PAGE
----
Abstract 8: Influence of Receiving Hospital Characteristics on Survival after Cardiac Arrest
Hospital management of out-of-hospital cardiac arrest (OHCA) patients after return of spontaneous circulation (ROSC) can influence patient survival via interventions such as hypothermia and cardiac catheterization (CATH). This study tested the hypothesis that survival differed between different types of hospitals for subjects with ROSC after OHCA.
Methods: Adult (≥ 18 years) subjects with paramedic-documented ROSC or who lived >1 day after OHCA were identified with their receiving hospital in a prospective database from 9 regions in the US and Canada. Hospitals were characterized using the American Hospital Directory or the Guide to Canadian Healthcare Facilities. Hospitals were categorized by bed number (large >400; medium 250 – 400; small <250) and CATH capability. Associations between clinical variables, hospital categories, survival time, and survival to hospital discharge were determined using Cox regression and analysis of variance.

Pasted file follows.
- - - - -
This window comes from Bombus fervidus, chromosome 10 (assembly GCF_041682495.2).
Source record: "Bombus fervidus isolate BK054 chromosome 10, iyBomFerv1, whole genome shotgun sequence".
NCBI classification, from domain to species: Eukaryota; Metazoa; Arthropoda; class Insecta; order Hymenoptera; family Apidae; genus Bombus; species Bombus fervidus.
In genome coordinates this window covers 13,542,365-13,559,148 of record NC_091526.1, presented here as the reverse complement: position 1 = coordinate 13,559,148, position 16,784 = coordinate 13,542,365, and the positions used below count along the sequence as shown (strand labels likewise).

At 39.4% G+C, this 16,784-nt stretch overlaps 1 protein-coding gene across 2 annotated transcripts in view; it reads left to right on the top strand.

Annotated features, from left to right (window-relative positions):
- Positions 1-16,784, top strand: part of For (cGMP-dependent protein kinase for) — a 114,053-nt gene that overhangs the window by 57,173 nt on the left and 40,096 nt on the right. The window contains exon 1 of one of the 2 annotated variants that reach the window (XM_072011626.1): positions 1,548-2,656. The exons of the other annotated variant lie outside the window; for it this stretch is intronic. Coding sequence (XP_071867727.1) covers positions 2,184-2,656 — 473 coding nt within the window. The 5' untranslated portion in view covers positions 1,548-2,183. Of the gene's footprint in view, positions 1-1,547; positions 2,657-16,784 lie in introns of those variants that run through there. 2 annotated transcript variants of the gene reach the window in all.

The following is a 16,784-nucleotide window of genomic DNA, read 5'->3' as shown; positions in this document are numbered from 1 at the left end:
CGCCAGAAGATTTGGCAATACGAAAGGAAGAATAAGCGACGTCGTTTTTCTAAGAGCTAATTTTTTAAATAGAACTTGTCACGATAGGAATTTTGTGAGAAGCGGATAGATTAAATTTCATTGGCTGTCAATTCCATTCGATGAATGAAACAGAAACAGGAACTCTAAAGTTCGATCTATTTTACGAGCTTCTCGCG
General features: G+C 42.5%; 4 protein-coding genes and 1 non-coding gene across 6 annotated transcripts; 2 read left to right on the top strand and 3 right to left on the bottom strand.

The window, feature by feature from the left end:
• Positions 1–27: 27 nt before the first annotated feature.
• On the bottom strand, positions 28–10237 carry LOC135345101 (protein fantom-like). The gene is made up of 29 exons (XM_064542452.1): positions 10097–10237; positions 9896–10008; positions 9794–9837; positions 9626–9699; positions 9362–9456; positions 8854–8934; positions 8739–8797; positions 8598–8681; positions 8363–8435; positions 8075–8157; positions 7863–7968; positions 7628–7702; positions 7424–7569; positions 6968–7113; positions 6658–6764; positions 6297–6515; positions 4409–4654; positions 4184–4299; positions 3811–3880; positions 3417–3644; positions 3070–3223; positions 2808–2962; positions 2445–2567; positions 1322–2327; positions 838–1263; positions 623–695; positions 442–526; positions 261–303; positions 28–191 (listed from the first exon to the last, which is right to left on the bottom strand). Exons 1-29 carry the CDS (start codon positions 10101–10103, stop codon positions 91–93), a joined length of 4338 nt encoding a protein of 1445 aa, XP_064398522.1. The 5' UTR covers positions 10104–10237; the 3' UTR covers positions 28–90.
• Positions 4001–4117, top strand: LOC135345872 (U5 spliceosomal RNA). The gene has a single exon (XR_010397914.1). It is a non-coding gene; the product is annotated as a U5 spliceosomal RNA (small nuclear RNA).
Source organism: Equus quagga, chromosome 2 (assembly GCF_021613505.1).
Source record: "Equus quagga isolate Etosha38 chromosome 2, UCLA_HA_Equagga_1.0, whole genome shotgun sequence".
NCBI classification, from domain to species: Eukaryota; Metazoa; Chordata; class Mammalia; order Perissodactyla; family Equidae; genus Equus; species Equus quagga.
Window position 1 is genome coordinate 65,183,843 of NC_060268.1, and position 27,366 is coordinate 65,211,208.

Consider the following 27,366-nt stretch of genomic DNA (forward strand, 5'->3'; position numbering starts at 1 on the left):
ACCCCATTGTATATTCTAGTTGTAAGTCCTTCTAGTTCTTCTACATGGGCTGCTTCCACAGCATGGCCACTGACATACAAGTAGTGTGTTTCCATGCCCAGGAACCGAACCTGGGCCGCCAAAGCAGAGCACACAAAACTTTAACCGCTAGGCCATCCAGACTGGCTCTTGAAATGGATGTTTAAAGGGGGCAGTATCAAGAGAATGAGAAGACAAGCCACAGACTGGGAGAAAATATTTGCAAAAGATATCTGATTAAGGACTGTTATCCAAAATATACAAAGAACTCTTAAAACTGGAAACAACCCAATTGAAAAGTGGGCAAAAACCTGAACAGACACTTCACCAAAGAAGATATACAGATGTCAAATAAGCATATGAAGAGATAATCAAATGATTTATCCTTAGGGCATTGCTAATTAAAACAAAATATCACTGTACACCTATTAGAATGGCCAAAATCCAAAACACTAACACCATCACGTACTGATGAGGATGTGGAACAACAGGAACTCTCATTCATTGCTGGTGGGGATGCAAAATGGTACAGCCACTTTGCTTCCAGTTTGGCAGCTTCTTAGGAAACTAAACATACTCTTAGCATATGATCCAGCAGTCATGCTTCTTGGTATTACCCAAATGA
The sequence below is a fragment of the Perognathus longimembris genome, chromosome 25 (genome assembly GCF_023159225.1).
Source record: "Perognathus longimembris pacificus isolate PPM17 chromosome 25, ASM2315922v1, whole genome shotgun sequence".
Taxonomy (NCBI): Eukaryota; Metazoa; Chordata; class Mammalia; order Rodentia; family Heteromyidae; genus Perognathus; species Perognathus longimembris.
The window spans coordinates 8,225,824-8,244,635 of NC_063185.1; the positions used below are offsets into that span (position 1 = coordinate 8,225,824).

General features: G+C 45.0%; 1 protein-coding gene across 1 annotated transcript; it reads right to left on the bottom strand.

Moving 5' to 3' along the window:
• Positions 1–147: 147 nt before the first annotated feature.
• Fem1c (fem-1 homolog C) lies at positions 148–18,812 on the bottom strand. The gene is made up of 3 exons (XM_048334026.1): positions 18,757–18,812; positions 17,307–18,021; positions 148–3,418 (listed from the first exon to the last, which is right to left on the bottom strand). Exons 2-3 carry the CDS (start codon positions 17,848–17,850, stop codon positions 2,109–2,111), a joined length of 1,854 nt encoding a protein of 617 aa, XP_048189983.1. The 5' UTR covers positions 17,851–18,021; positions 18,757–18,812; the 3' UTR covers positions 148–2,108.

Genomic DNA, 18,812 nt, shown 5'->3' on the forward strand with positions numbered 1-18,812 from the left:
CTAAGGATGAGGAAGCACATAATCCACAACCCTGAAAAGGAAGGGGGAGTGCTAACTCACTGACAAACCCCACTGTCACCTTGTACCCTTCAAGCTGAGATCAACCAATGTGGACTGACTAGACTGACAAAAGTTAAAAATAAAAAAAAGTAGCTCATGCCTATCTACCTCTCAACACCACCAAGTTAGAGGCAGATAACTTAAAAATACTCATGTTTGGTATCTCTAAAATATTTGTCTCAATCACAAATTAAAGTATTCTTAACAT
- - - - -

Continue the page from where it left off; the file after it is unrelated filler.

Results: Between December 2005 and July 2007, 3644 OHCA subjects were treated in 254 hospitals, with similar numbers in large (1026), medium (1094) and small (1276) hospitals. CATH hospitals treated 2123 (58%) subjects, and patient features (63% male, 42% VF/VT, 67% witnessed collapse, and mean call-arrival interval of 5.7 (SD 2.8) minutes) did not differ between hospital categories. CATH hospitals had higher survival than non-CATH hospitals in large (35.1% vs. 27.7%), medium (34.4% vs. 30.7%) and small (38.6% vs. 26.5%) categories (F=19.55; p<0.001). VF/VT (p < 0.001), age (p < 0.001) and witnessed collapse (p < 0.001) were associated with survival time. When adjusted for initial rhythm, call-arrival interval, witnessed collapse, age, sex, region, teaching institution, and trauma center level, there was no significant effect of CATH. However, the interaction of large hospital and CATH was associated with lower hazard of death (0.71, 95% CI [0.54, 0.93]).
Conclusions: Transport to a CATH hospital is associated with increased probability of survival to discharge after OHCA. These data cannot determine whether cardiac catheterization was performed or if CATH hospital is a surrogate for more comprehensive cardiac care. Therefore, further work should examine what aspects of in-hospital care affected outcome.